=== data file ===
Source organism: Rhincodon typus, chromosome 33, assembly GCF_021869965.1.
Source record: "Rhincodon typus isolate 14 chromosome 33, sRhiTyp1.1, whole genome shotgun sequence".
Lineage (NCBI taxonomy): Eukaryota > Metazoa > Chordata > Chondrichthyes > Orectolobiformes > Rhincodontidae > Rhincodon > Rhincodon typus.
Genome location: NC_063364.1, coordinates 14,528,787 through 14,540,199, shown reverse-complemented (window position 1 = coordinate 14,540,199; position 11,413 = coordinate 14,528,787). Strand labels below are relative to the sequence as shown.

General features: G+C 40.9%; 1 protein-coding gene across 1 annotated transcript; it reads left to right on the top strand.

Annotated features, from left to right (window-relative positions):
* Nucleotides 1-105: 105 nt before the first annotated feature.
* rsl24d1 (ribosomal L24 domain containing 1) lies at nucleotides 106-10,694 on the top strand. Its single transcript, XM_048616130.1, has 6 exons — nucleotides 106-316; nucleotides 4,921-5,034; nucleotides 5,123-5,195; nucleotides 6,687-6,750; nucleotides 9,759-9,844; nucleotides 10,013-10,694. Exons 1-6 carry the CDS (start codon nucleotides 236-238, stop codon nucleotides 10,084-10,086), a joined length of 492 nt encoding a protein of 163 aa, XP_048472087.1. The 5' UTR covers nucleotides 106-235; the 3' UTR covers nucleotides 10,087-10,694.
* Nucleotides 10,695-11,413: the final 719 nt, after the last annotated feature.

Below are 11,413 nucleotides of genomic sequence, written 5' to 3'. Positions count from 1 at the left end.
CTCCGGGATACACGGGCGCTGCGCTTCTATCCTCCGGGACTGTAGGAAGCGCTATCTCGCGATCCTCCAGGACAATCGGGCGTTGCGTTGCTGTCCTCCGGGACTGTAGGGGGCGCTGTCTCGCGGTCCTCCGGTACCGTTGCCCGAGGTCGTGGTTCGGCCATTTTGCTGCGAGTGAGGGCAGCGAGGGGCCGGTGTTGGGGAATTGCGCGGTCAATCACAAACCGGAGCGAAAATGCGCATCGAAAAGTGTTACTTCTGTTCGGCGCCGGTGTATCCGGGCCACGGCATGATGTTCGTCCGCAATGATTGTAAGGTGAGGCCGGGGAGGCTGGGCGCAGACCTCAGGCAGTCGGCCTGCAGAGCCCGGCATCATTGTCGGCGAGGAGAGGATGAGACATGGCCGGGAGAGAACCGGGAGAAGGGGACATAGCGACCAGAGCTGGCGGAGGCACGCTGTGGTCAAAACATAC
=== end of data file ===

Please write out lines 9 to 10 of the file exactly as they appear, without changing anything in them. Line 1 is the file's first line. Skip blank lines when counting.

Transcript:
* Nucleotides 10,695-11,413: the final 719 nt, after the last annotated feature.

Below are 11,413 nucleotides of genomic sequence, written 5' to 3'. Positions count from 1 at the left end.